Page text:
I say to Trump and Congress — if you want to devise a system that provides health insurance to millions, not just the privileged few, why tear down everything? Amend the Affordable Care Act.
PRESIDENT Donald Trump, in discussing health-care policymaking, recently said: “I have to tell you, it’s an unbelievably complex subject. Nobody knew that health care could be so complicated.”
As anyone in the health-care industry will tell you, this industry, which is roughly one-fifth of the American economy, is Byzantine and divided into many sectors. The entire industry is built on conflicts of interest and ethical challenges facing providers delivering health care.
Repealing the Affordable Care Act (ACA) would cost the country approximately $350 billion. By repealing, Congress would be taking taxpayers’ money, flushing it down the drain and perhaps killing health care for millions of Americans.
The ACA was passed in a perfect storm of politics. It has withstood numerous constitutional challenges all the way up to the Supreme Court. There is no doubt that the ACA is imperfect. However, if you built your dream home and spent millions doing so, and it turned out the carpet was not to your liking, you would not demolish the entire house. Some new carpeting would be a more logical, less expensive solution.
In the United States there are four distinct health-care populations. The majority of Americans get their health benefits from their employer. Secondly, Medicare covers the disabled and over 65 crowd. Thirdly, our lower-income citizens are covered by Medicaid. And there are the uninsured — roughly 40 million, of which 20 million now have insurance under the ACA.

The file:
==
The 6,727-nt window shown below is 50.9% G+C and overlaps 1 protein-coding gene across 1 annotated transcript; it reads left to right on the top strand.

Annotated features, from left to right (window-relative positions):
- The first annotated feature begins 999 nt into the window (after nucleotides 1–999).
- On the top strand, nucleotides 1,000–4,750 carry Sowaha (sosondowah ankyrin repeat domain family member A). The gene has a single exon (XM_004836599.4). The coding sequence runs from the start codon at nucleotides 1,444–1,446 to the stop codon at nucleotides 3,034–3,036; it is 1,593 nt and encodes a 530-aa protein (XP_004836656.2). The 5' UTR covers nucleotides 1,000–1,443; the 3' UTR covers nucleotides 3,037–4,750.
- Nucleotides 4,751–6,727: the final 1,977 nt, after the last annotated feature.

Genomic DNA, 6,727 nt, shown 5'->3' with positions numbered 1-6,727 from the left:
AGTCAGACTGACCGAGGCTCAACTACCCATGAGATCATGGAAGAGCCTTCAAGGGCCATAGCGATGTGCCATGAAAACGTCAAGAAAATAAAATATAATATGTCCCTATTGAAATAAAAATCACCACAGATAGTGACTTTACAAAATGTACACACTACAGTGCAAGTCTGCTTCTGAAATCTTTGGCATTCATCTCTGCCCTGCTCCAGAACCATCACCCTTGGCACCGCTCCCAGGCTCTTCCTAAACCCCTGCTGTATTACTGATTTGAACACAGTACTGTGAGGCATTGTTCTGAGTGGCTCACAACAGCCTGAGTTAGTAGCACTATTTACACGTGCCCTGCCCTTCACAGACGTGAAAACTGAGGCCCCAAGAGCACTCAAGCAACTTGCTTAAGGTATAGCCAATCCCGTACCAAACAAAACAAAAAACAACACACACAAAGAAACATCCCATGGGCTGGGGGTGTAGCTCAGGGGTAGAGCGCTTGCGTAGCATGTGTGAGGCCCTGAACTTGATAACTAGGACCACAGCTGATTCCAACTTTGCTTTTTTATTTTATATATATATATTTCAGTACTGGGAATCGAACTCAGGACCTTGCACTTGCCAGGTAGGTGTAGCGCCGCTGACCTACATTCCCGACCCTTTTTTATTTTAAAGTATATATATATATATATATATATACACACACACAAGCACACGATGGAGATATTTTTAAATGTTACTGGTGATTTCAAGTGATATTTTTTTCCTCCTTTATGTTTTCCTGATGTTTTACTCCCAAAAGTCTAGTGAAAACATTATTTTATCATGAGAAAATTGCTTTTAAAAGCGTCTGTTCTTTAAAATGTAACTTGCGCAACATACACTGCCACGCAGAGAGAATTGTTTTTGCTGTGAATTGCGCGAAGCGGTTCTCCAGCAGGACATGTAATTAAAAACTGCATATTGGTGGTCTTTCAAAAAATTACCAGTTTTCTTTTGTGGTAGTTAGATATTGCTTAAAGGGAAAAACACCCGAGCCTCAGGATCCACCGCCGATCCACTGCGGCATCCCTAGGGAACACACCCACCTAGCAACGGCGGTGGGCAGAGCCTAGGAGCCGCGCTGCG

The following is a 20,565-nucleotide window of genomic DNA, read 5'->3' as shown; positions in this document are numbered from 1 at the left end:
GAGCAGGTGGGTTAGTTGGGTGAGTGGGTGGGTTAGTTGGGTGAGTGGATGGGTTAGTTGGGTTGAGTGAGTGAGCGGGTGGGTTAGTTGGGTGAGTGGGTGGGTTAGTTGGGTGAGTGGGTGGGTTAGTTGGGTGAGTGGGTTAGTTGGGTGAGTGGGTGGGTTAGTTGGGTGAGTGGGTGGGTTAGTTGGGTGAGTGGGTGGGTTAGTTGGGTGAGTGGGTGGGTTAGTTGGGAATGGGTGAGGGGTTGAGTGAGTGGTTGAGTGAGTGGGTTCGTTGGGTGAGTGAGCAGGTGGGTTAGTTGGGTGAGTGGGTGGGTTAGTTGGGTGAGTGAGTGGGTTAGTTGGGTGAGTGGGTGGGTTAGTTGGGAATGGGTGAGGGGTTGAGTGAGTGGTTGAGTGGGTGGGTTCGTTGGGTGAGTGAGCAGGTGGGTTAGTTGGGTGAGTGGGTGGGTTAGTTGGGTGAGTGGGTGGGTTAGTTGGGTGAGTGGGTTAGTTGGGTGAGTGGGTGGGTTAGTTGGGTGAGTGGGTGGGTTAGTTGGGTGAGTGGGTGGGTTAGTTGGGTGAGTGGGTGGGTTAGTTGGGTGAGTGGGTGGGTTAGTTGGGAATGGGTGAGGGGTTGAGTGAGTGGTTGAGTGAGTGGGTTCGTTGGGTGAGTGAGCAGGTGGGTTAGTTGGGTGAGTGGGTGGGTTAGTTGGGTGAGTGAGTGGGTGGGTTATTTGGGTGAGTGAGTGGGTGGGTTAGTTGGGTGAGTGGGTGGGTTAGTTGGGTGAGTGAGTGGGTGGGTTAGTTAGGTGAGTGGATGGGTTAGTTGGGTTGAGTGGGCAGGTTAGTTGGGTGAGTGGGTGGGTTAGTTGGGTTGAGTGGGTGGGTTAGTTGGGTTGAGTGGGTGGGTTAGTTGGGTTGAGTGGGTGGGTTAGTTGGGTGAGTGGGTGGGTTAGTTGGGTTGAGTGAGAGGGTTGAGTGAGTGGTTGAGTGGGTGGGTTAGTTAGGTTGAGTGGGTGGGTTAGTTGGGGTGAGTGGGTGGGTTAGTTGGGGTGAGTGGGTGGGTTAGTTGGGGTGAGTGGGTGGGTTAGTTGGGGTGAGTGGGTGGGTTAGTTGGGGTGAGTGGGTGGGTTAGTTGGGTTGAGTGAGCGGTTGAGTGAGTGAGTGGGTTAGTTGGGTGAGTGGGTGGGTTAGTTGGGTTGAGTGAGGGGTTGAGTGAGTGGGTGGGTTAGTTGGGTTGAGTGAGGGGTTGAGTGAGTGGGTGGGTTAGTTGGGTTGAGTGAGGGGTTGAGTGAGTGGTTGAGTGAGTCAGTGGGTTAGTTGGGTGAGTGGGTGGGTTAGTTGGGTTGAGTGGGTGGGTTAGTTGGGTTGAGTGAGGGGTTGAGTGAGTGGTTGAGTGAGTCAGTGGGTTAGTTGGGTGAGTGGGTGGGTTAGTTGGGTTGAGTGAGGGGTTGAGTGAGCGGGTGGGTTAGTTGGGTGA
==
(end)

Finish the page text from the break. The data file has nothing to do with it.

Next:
The last group is really what the ACA was meant to address. The House Republicans’ newly released American Health Care Act addresses pre-existing conditions (insurers would be banned from denying coverage); essential health benefits; dependents still would be able to stay on parents’ insurance plan until age 26, and some of the other provisions that have benefited Americans. But so does the ACA, so why bother spending the money? Health-care policymaking should require common sense.
Trump is now finding out that his campaign promises on health care reforms cannot, and should not, be fulfilled.
So I say to Trump and Congress — if you want to devise a system that provides health insurance to millions, not just the privileged few, why tear down everything? Amend the ACA. Figure out how to handle the high-risk patients. Figure out how to use the digital age to deliver better and more affordable health care over state lines. Figure out how to use retail medicine in a better way. Figure out how to give tax breaks to employers for wellness programs.
We can fix Obamacare and uphold a basic civil right for everyone — their health.